This PhD aims to understand how changes in the ocean impact on the dynamics of tidewater glaciers. I am particularly interested in how changes in the temperature and salinity of ocean waters are delivered to the glacier, how they affect the glacier calving rates and dynamics, and whether and how the fjords moderate these waters. To achieve this I will produce a numerical model which simulates the processes and interactions operating in an Arctic fjord over seasonal and longer timescales and use this to explore the significance of the different processes. The ultimate goal is to be able to predict the impact of future oceanic changes on Greenland’s tidewater glaciers.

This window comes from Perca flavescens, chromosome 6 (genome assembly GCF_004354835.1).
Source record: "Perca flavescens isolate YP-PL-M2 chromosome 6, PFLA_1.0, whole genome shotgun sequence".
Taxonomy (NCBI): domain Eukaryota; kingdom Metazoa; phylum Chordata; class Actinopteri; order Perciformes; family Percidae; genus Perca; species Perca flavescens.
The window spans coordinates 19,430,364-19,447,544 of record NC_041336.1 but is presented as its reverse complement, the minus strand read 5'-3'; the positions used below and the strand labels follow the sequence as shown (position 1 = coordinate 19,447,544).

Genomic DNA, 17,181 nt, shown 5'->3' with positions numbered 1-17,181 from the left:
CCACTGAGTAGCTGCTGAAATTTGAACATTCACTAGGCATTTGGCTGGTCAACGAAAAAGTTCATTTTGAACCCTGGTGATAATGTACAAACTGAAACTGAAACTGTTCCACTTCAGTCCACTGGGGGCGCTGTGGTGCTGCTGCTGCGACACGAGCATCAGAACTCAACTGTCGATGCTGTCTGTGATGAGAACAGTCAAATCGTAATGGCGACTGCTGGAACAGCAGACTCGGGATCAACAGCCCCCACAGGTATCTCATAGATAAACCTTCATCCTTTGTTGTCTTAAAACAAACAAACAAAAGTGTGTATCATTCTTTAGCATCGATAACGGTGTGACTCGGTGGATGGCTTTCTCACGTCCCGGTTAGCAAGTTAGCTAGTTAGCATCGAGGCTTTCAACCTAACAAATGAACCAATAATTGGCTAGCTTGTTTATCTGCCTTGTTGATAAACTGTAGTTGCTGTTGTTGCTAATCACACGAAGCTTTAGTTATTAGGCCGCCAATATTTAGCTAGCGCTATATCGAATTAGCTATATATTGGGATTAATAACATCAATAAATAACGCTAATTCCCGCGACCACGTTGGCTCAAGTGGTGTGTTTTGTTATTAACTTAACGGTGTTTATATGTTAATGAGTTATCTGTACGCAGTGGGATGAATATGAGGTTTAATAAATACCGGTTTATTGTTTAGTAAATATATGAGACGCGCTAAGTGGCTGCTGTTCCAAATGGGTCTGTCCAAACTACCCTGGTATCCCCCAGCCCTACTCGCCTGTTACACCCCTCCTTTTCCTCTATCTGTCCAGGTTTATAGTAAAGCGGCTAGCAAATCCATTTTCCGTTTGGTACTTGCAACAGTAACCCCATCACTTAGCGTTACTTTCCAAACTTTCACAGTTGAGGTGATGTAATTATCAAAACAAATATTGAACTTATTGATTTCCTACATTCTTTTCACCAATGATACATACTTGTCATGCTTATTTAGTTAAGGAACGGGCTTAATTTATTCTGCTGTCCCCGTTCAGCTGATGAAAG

Greenland is currently contributing significantly to sea-level rise, and this contribution appears to be increasing over time. Understanding the processes which connect changes in climate to glaciers is therefore important, particularly oceanographic influences, which have previously received relatively little attention compared to atmospheric controls. Key to this relationship are Arctic fjords, which act as a buffer between tidewater glaciers and the ocean. Modelling of Arctic fjords, and specifically Greenland Arctic fjords, is still in its infancy. Many questions remain about the role the fjord plays as a buffer and the fluid mechanics involved, whereas the oceans and glaciers as separate systems are relatively well studied. This situation means detailed modelling and study of fjords is both important and necessary.